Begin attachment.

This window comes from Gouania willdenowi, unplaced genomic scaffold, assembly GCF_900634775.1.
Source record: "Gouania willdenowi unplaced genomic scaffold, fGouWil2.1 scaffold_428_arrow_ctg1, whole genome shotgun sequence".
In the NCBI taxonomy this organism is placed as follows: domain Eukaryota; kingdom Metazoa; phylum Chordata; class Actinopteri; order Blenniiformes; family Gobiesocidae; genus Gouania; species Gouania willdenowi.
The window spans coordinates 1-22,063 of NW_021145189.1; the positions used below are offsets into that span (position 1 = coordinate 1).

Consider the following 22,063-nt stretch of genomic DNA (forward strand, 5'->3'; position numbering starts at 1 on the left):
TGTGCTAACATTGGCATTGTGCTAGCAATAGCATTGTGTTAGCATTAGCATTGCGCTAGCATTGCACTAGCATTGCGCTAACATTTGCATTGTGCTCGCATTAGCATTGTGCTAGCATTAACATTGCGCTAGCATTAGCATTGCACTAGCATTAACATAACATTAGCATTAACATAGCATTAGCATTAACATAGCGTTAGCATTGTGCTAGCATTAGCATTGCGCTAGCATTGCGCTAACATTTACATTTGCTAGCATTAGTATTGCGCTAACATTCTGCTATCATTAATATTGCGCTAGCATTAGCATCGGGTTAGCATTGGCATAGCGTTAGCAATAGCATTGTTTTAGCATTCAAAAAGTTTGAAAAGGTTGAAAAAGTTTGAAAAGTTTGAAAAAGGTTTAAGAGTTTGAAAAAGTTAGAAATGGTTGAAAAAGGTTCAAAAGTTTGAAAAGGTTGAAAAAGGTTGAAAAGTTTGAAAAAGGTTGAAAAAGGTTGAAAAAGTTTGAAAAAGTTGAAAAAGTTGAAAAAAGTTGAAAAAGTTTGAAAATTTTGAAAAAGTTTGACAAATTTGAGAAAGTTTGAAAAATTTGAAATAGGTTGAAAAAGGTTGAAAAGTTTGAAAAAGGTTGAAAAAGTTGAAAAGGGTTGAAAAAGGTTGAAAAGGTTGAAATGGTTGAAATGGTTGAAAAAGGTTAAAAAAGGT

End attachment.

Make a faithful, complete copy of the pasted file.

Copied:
This window comes from Gouania willdenowi, unplaced genomic scaffold, assembly GCF_900634775.1.
Source record: "Gouania willdenowi unplaced genomic scaffold, fGouWil2.1 scaffold_428_arrow_ctg1, whole genome shotgun sequence".
In the NCBI taxonomy this organism is placed as follows: domain Eukaryota; kingdom Metazoa; phylum Chordata; class Actinopteri; order Blenniiformes; family Gobiesocidae; genus Gouania; species Gouania willdenowi.
The window spans coordinates 1-22,063 of NW_021145189.1; the positions used below are offsets into that span (position 1 = coordinate 1).

Consider the following 22,063-nt stretch of genomic DNA (forward strand, 5'->3'; position numbering starts at 1 on the left):
TGTGCTAACATTGGCATTGTGCTAGCAATAGCATTGTGTTAGCATTAGCATTGCGCTAGCATTGCACTAGCATTGCGCTAACATTTGCATTGTGCTCGCATTAGCATTGTGCTAGCATTAACATTGCGCTAGCATTAGCATTGCACTAGCATTAACATAACATTAGCATTAACATAGCATTAGCATTAACATAGCGTTAGCATTGTGCTAGCATTAGCATTGCGCTAGCATTGCGCTAACATTTACATTTGCTAGCATTAGTATTGCGCTAACATTCTGCTATCATTAATATTGCGCTAGCATTAGCATCGGGTTAGCATTGGCATAGCGTTAGCAATAGCATTGTTTTAGCATTCAAAAAGTTTGAAAAGGTTGAAAAAGTTTGAAAAGTTTGAAAAAGGTTTAAGAGTTTGAAAAAGTTAGAAATGGTTGAAAAAGGTTCAAAAGTTTGAAAAGGTTGAAAAAGGTTGAAAAGTTTGAAAAAGGTTGAAAAAGGTTGAAAAAGTTTGAAAAAGTTGAAAAAGTTGAAAAAAGTTGAAAAAGTTTGAAAATTTTGAAAAAGTTTGACAAATTTGAGAAAGTTTGAAAAATTTGAAATAGGTTGAAAAAGGTTGAAAAGTTTGAAAAAGGTTGAAAAAGTTGAAAAGGGTTGAAAAAGGTTGAAAAGGTTGAAATGGTTGAAATGGTTGAAAAAGGTTAAAAAAGGT